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  1. #1
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    Shutting down Guantanamo Bay

    Its my view that Obama's decision to shut the detention facility down at Guantanamo Bay was purely a political one that was used in the campaign for POTUS to garner votes, and after elected, used as a false indication of his "leadership ability" and that it was not carefully conceived, no real plan was ever considered and the timeline was pulled out of thin air.

    Its now come to light that our POTUS is playing backwards, convening meetings with people to arrive at a solution to a stated plan by creating a plan that never really existed in the first place. To peons like myself, that's an indication of piss poor executive and management skills. We've all had a crappy boss or two who wanted something done that wasn't gonna work well, so they dumped it on our lap knowing we would be responsible for the crappy outcome.

    OK, I'll stop venting.

    But here's an interesting response to Eric Holder's request to participate in the President’s Task Force on Detention Policy. I think everyone who's the least bit interested in the subject of Guantanamo Bay should read it.

    Opinions?
    Last edited by Dutchcedar; 05-01-2009 at 01:34 PM.

  2. #2
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    Re: Shutting down Guantanamo Bay

    Fair enough, I think the guy makes some decent points.

    The debate needs to be had, and it needs to be put down on paper so we can determine what we as a society are going to do with these people.

    Our justice system is built around the notion that it is better to allow 100 guilty men to go free rather than incarcerate one innocent one. The question then becomes, how do we treat the worst of the worst? Do they have a special court, similar to a military tribunal? Do we treat them the same as any other lawbreaker?

    Some congruence on this issue is needed. I doubt that we will all agree, but it would be nice to have a legal definition.

    The problem I have with Guantanomo and all that went on there is that rather than address this issue in the manner that I have above, the previous administration thought they knew the answer and instead of seeking out legal definitions of what is and is not acceptable, they sought to manipulate the justice system into providing cover for them. This is why you are hearing about all of these legal memos coming out now in which the administration was trying to get lawyers to basically cover their asses in case the shit hits the fan.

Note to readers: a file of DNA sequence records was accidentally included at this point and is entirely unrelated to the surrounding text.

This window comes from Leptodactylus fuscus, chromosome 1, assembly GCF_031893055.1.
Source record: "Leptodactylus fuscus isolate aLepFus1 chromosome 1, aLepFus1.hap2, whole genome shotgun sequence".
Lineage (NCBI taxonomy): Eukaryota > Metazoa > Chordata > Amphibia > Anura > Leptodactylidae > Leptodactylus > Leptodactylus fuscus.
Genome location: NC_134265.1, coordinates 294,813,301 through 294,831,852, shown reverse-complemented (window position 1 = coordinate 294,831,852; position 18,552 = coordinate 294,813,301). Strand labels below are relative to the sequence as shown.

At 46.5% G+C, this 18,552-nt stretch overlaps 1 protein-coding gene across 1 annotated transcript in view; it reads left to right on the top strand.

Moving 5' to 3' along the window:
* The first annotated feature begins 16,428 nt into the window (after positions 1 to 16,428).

I don't have the answer for Guantanomo as to whether or not it should be kept open. Way above my pay grade

  3. #3
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    Re: Shutting down Guantanamo Bay

    They are more than just criminals. Some are terrorists and some are basically prisoners of war. Regular criminal law does not apply, esp. since they are not citizens. Regular POWs are held until the end of the war. Last I checked we are still at war so they should still be held.
    Brian

  4. #4
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    74,684

    Re: Shutting down Guantanamo Bay

    Quote Originally Posted by Dutchcedar View Post
    Its my view that Obama's decision to shut the detention facility down at Guantanamo Bay was purely a political one that was used in the campaign for POTUS to garner votes, and after elected, used as a false indication of his "leadership ability" and that it was not carefully conceived, no real plan was ever considered and the timeline was pulled out of thin air.

    Its now come to light that our POTUS is playing backwards, convening meetings with people to arrive at a solution to a stated plan by creating a plan that never really existed in the first place. To peons like myself, that's an indication of piss poor executive and management skills. We've all had a crappy boss or two who wanted something done that wasn't gonna work well, so they dumped it on our lap knowing we would be responsible for the crappy outcome.

    OK, I'll stop venting.

    But here's an interesting response to Eric Holder's request to participate in the President’s Task Force on Detention Policy. I think everyone who's the least bit interested in the subject of Guantanamo Bay should read it.

    Opinions?
    McCarthy as you know is one of my favorites.
    I dont agree with every position he takes? But hes right
    on with this.
    I read the piece at NRO early this morning.
    And for guys not familiar with McCarthy?
    Ill get a brief bio for you. He knows his stuff with this issue

  5. #5
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    Re: Shutting down Guantanamo Bay

    Quote Originally Posted by bk94si View Post
    They are more than just criminals. Some are terrorists and some are basically prisoners of war. Regular criminal law does not apply, esp. since they are not citizens. Regular POWs are held until the end of the war. Last I checked we are still at war so they should still be held.